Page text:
“Accelerated Trial-Sourcing (like the AIDS movement before it) is all about patients fighting against the notion they have no say in medical research and that slow elegant science is the optimal way to bring new therapies to market,” Johnmar told MM&M by email.

“The difference between then and now,” he added, “comes down to how rapidly these efforts can be coordinated globally and the results can be shared immediately, thanks to the range of digital technologies and social networking tools that were largely unavailable decades ago.” 

To get an idea of what today's influential patients think, members of the Wego Health online community were asked to share their opinions on accelerated trial-sourcing. Participants were asked, "Do you believe that patients, and those who care for them, should play an active role in how medical research is conducted by pharmaceutical companies, academic institutions, and other organizations?"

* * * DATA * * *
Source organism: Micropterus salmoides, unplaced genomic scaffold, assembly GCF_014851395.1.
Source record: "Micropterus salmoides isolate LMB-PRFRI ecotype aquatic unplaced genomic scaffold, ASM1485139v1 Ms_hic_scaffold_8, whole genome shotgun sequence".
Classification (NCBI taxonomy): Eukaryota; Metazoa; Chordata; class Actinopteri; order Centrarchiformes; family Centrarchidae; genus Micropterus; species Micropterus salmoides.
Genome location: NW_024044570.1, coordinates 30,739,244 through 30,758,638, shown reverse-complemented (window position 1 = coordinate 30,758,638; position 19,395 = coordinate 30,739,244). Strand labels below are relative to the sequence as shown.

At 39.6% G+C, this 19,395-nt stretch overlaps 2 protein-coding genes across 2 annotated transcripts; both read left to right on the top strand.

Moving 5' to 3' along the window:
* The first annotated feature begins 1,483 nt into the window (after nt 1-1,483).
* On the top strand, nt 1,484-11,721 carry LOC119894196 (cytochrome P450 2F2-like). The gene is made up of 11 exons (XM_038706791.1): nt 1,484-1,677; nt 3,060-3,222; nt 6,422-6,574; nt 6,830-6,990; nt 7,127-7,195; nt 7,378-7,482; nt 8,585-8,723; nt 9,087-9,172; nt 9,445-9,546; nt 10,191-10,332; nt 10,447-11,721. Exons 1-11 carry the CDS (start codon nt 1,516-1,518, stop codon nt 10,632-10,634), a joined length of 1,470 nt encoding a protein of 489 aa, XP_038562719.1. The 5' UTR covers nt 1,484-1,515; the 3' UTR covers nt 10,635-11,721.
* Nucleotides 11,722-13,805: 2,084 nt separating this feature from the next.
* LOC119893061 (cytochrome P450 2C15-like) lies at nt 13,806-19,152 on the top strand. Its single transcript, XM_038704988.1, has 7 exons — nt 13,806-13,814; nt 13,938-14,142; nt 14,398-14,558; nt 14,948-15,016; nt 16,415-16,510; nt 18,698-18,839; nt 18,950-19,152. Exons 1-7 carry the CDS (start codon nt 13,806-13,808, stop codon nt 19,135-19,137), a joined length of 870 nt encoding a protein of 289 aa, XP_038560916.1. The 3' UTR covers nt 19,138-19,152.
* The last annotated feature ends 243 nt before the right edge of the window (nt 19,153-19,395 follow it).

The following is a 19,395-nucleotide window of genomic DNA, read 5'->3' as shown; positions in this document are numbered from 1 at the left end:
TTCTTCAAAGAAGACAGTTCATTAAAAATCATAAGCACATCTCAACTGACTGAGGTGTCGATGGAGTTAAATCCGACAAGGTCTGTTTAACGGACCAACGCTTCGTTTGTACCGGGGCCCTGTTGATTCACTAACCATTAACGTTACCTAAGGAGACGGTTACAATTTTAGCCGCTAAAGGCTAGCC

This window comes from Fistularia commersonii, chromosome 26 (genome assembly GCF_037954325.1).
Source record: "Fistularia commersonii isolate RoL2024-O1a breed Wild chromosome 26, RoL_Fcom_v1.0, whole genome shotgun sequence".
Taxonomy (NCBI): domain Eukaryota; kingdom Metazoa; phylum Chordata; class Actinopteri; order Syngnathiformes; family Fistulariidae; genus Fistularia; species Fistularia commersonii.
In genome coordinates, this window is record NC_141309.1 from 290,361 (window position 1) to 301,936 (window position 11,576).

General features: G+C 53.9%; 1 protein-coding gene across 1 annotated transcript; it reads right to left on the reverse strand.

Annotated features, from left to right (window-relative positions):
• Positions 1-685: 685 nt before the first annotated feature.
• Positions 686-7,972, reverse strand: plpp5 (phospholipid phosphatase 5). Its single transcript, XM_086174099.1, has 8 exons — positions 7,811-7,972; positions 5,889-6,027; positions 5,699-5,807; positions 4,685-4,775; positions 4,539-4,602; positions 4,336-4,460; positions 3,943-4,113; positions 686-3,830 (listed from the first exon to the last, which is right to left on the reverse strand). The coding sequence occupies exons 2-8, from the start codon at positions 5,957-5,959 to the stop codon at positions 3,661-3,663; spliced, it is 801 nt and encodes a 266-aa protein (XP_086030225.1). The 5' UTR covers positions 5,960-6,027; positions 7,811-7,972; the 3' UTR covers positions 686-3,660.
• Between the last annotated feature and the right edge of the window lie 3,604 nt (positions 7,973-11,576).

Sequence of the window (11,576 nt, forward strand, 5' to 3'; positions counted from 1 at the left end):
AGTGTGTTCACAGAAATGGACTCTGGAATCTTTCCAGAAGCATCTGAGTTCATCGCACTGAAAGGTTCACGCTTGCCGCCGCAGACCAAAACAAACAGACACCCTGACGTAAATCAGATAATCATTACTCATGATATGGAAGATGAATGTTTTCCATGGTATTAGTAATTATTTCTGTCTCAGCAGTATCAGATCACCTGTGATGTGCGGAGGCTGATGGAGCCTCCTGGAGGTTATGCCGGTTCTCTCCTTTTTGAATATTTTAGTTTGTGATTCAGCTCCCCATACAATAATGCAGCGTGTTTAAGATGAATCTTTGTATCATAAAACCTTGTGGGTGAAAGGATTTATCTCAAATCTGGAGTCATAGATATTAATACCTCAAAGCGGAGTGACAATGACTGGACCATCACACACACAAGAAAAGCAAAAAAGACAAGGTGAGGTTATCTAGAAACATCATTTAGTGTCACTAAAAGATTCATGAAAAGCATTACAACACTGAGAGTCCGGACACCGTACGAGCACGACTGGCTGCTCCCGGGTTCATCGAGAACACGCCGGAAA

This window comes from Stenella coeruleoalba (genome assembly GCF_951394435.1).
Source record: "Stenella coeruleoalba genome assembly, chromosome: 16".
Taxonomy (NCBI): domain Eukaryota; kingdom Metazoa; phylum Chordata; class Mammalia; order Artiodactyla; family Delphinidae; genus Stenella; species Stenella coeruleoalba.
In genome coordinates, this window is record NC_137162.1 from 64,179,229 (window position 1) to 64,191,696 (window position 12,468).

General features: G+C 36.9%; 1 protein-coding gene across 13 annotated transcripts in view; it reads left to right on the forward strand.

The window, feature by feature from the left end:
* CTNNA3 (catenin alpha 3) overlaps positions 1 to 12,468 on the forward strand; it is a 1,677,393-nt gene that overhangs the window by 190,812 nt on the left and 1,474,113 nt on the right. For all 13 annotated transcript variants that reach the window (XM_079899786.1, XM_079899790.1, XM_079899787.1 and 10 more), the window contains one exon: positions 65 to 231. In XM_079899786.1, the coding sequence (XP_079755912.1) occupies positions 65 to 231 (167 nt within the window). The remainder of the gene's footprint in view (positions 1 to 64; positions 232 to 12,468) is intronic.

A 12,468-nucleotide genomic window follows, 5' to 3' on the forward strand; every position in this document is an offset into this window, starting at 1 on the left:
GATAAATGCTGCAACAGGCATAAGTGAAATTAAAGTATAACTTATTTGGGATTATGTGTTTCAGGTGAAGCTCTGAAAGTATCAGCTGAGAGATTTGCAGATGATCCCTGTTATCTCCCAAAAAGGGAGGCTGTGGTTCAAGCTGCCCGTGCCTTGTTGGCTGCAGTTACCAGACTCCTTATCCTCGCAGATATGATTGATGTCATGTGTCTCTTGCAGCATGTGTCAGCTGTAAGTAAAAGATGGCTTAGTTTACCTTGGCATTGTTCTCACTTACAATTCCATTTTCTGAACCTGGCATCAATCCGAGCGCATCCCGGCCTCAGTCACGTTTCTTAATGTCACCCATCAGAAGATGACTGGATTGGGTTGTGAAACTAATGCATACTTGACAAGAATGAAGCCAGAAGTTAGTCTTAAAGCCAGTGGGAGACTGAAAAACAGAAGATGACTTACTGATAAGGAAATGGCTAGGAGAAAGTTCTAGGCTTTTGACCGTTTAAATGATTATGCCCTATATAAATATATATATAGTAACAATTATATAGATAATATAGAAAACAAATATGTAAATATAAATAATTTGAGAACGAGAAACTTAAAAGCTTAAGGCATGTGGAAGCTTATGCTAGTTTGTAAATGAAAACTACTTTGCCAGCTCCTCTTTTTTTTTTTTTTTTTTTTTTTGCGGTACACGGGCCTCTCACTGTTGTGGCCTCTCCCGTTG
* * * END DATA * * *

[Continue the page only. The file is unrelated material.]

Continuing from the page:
Within 24 hours of deployment on the voice-response research platform, quantitative and qualitative responses were received from 50 “health activists” (consumer KOLs who run online communities and have scores of followers), 88% of whom said yes, patients should play a more active role in medical research, 2% no, and 10% unsure. 

Among the “yes” votes, one commenter said, "If something is ailing me, I want to be as important as the doctor—trying to make sure I understand what is going on with me and doing what I can to do things [about it]. Because I know my body better than my doctor."

The patients were also asked whether pharma should actively collaborate within research, and again they responded overwhelmingly (94%) in the affirmative. “Patients and their caregivers are the ones that actually understand the disease process the best, because it's happening to us," said one in this group.